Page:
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May 6, 1996
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TRUNK© gallery (1996-1999)

• Eastern Edge, Gold / Rush, (TRUNK©), Contemporary Visual Festival, St-John’s, NF
• Hamilton Artist Inc.,Gold / Rush, (TRUNK©) Hamilton, ON
• Itinérant / Mobile, Moncton, Notre-Dame, Sackville, NB, 1996-1997

Historic:

TRUNK© was created in October of 1996 by Daniel Dugas and Valerie LeBlanc. At that time we were just coming back into the Maritimes from living in the US and in Alberta for 7 years. We found ourselves in a time period where we had no place to show our work and instead of waiting out that long period between the application and the opening night, we made our own art centre. We drove our 1981 RCMP blue Citation around, opening the trunk for the interested and the curious. The TRUNK© contained a new art installation each month. The slogan for TRUNK© was the very apropos exhibitions near you ™. We also wanted to develop a new audience, and the experience was fascinating; many of our viewers never went inside an art gallery, but they enjoyed the space that we had created. The reaction was immediate and overwhelmingly positive. Newpapers and television stations started to talk about the TRUNK© which became a collective with the addition of Luc Charette. In just a few months, we were talking to Peter Gzowski on CBC radio, coast to coast.

 

 

 

Opening the TRUNK© to Release the 9 to 5
by Valerie LeBlanc

MIX magazine 25.3 Winter 1999/2000

At the hinge of the millenium, it is somewhat incredible to observe that the main cogwheels of the working world still turn from 9-5. In all of the planning sessions and working hours that have passed since humans began walking on the planet, the expression ‘flex hours’ still implies being on duty from dawn to dusk. The current status of progress is to work the standard number of required hours, with the option to start anywhere between 7:15 and 8:30, that’s a.m.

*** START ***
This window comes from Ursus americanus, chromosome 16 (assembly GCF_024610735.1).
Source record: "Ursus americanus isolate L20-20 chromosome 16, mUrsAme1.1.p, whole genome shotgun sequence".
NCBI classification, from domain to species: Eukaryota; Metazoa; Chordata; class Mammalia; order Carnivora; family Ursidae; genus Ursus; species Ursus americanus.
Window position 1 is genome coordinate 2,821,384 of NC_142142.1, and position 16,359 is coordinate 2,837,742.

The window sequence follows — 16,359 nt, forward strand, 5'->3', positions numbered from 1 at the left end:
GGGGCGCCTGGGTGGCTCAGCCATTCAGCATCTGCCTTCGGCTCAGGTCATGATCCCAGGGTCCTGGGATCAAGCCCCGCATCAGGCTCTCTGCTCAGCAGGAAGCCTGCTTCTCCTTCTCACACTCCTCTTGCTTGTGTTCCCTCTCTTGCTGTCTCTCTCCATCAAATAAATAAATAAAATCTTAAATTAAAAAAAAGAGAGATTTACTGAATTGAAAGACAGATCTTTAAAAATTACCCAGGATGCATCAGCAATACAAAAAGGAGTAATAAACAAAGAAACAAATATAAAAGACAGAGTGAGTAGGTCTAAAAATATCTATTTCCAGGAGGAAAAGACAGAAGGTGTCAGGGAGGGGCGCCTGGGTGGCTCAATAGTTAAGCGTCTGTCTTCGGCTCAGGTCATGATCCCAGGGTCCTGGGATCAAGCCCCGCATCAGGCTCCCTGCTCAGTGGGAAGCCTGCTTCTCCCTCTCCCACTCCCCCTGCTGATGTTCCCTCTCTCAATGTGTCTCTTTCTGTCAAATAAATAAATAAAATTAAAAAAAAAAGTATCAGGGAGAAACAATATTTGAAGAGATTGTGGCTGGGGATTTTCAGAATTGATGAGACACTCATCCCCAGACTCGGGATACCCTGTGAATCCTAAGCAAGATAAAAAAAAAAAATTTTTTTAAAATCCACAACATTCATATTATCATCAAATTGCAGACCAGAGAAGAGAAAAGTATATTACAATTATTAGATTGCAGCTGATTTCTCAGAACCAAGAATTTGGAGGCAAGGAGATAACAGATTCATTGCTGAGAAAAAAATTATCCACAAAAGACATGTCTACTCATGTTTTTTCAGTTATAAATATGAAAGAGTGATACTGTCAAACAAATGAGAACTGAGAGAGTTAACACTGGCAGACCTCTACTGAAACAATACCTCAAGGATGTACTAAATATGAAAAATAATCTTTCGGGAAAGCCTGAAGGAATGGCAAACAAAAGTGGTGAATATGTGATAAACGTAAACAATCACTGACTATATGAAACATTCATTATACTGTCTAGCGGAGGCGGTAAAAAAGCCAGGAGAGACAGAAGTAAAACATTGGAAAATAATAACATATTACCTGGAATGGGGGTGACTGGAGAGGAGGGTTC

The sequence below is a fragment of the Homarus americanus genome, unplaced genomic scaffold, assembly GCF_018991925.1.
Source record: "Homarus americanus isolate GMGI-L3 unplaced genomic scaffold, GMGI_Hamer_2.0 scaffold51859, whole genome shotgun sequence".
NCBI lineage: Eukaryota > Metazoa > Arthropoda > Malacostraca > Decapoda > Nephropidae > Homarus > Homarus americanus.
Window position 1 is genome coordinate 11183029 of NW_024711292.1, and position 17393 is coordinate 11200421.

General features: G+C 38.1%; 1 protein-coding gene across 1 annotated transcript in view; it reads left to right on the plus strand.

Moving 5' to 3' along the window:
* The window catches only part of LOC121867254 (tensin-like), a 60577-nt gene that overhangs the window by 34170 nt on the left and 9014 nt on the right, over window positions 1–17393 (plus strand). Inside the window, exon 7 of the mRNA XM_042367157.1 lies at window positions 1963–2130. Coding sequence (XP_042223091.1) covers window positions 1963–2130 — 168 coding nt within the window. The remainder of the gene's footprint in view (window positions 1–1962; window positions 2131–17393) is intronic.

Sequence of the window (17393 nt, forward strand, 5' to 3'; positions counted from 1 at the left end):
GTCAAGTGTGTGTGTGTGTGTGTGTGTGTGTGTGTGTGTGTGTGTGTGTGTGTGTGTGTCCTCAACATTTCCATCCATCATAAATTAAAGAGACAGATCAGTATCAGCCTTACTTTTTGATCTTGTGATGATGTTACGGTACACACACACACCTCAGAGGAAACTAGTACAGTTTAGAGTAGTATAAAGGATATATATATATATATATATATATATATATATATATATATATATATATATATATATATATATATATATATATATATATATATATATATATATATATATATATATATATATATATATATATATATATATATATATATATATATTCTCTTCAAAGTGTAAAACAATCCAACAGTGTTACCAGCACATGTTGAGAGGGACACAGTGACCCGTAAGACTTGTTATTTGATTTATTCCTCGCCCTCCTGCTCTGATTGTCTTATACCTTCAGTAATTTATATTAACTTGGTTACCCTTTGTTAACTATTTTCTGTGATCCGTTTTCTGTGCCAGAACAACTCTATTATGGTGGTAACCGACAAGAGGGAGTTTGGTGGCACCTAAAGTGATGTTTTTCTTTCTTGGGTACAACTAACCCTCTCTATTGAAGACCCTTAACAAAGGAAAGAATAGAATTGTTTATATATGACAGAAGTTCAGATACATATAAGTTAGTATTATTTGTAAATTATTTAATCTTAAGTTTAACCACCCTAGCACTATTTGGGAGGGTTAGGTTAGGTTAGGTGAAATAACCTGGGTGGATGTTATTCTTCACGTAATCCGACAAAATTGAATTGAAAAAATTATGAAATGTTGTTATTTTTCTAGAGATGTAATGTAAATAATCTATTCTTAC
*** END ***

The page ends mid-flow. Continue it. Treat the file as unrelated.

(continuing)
In the early decades of the post-World War 2 period, an age-old slogan from previous industrial revolutions was touted: ‘ Machines Will Set You Free.’ The birth of the across-the-board consultant era came in the 1990’s. This time, the promise of freedom to work your own hours was flaunted. Currently, with the polarization of high end and low end employment, the common schedule has blurred into an endless on-call hotline. Yet the buzz of commuter trains, buses, cars and SUV’s is still heard from 9 to 5.

That being stated, it seems that no one gets any real time off these days, unless they are out of work. Add in the stress factor of figuring out ‘what’s up next but the street,’ and that time off comes close to full mental taxation. A quick scan of current mass media advertising and entertainment reveals a neat interweaving of the things which were once discernable: the public and the private; the worktime and the downtime. In essence that old 9 to 5 has moved into the home environment, pushing to make a blur of all downtime. There is no world except the Brave New Working World.